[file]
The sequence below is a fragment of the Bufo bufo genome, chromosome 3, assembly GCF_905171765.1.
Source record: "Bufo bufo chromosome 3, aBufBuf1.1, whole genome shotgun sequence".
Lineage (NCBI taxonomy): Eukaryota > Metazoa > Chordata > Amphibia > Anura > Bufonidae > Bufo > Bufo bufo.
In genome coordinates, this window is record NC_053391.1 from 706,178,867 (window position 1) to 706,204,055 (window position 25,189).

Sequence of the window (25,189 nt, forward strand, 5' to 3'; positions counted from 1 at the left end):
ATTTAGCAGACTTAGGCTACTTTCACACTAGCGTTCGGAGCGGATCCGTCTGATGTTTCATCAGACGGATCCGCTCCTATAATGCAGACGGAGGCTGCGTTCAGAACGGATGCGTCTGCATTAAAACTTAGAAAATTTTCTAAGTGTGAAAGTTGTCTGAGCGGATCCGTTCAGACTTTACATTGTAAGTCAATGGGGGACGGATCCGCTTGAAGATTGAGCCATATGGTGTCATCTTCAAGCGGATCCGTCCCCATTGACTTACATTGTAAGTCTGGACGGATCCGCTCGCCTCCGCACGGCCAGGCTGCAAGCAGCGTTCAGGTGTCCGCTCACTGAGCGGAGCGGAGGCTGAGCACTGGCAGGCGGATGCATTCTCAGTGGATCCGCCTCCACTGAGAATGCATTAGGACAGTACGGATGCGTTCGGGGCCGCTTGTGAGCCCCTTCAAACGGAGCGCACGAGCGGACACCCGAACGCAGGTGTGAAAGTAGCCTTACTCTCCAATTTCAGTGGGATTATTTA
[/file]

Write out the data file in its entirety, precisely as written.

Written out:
The sequence below is a fragment of the Bufo bufo genome, chromosome 3, assembly GCF_905171765.1.
Source record: "Bufo bufo chromosome 3, aBufBuf1.1, whole genome shotgun sequence".
Lineage (NCBI taxonomy): Eukaryota > Metazoa > Chordata > Amphibia > Anura > Bufonidae > Bufo > Bufo bufo.
In genome coordinates, this window is record NC_053391.1 from 706,178,867 (window position 1) to 706,204,055 (window position 25,189).

Sequence of the window (25,189 nt, forward strand, 5' to 3'; positions counted from 1 at the left end):
ATTTAGCAGACTTAGGCTACTTTCACACTAGCGTTCGGAGCGGATCCGTCTGATGTTTCATCAGACGGATCCGCTCCTATAATGCAGACGGAGGCTGCGTTCAGAACGGATGCGTCTGCATTAAAACTTAGAAAATTTTCTAAGTGTGAAAGTTGTCTGAGCGGATCCGTTCAGACTTTACATTGTAAGTCAATGGGGGACGGATCCGCTTGAAGATTGAGCCATATGGTGTCATCTTCAAGCGGATCCGTCCCCATTGACTTACATTGTAAGTCTGGACGGATCCGCTCGCCTCCGCACGGCCAGGCTGCAAGCAGCGTTCAGGTGTCCGCTCACTGAGCGGAGCGGAGGCTGAGCACTGGCAGGCGGATGCATTCTCAGTGGATCCGCCTCCACTGAGAATGCATTAGGACAGTACGGATGCGTTCGGGGCCGCTTGTGAGCCCCTTCAAACGGAGCGCACGAGCGGACACCCGAACGCAGGTGTGAAAGTAGCCTTACTCTCCAATTTCAGTGGGATTATTTA